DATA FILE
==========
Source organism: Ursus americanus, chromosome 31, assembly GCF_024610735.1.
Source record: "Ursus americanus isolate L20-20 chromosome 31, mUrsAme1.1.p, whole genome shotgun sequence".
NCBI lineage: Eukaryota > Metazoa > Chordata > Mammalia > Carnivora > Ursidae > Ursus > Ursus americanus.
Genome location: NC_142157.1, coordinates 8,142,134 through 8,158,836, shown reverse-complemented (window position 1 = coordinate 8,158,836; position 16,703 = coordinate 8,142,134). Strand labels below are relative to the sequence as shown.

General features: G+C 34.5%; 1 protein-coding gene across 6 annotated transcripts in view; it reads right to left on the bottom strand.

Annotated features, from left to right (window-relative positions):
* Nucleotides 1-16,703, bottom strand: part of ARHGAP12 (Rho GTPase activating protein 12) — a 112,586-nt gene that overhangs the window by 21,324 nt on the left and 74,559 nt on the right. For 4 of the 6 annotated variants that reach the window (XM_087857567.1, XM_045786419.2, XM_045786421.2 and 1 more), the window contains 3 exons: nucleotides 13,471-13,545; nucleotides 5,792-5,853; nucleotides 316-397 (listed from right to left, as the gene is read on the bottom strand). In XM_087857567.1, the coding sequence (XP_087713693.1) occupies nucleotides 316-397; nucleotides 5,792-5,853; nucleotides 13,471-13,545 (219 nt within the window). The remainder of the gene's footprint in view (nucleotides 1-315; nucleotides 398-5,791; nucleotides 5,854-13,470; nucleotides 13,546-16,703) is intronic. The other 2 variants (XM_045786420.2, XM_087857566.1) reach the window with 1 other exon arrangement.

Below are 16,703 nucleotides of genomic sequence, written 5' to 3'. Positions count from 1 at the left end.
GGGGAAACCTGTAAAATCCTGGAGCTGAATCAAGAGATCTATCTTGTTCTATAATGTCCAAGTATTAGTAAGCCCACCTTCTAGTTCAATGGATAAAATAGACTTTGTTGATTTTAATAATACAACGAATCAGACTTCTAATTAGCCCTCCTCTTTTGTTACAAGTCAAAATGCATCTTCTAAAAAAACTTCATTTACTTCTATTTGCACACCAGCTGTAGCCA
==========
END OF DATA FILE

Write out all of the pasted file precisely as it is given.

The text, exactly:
Source organism: Ursus americanus, chromosome 31, assembly GCF_024610735.1.
Source record: "Ursus americanus isolate L20-20 chromosome 31, mUrsAme1.1.p, whole genome shotgun sequence".
NCBI lineage: Eukaryota > Metazoa > Chordata > Mammalia > Carnivora > Ursidae > Ursus > Ursus americanus.
Genome location: NC_142157.1, coordinates 8,142,134 through 8,158,836, shown reverse-complemented (window position 1 = coordinate 8,158,836; position 16,703 = coordinate 8,142,134). Strand labels below are relative to the sequence as shown.

General features: G+C 34.5%; 1 protein-coding gene across 6 annotated transcripts in view; it reads right to left on the bottom strand.

Annotated features, from left to right (window-relative positions):
* Nucleotides 1-16,703, bottom strand: part of ARHGAP12 (Rho GTPase activating protein 12) — a 112,586-nt gene that overhangs the window by 21,324 nt on the left and 74,559 nt on the right. For 4 of the 6 annotated variants that reach the window (XM_087857567.1, XM_045786419.2, XM_045786421.2 and 1 more), the window contains 3 exons: nucleotides 13,471-13,545; nucleotides 5,792-5,853; nucleotides 316-397 (listed from right to left, as the gene is read on the bottom strand). In XM_087857567.1, the coding sequence (XP_087713693.1) occupies nucleotides 316-397; nucleotides 5,792-5,853; nucleotides 13,471-13,545 (219 nt within the window). The remainder of the gene's footprint in view (nucleotides 1-315; nucleotides 398-5,791; nucleotides 5,854-13,470; nucleotides 13,546-16,703) is intronic. The other 2 variants (XM_045786420.2, XM_087857566.1) reach the window with 1 other exon arrangement.

Below are 16,703 nucleotides of genomic sequence, written 5' to 3'. Positions count from 1 at the left end.
GGGGAAACCTGTAAAATCCTGGAGCTGAATCAAGAGATCTATCTTGTTCTATAATGTCCAAGTATTAGTAAGCCCACCTTCTAGTTCAATGGATAAAATAGACTTTGTTGATTTTAATAATACAACGAATCAGACTTCTAATTAGCCCTCCTCTTTTGTTACAAGTCAAAATGCATCTTCTAAAAAAACTTCATTTACTTCTATTTGCACACCAGCTGTAGCCA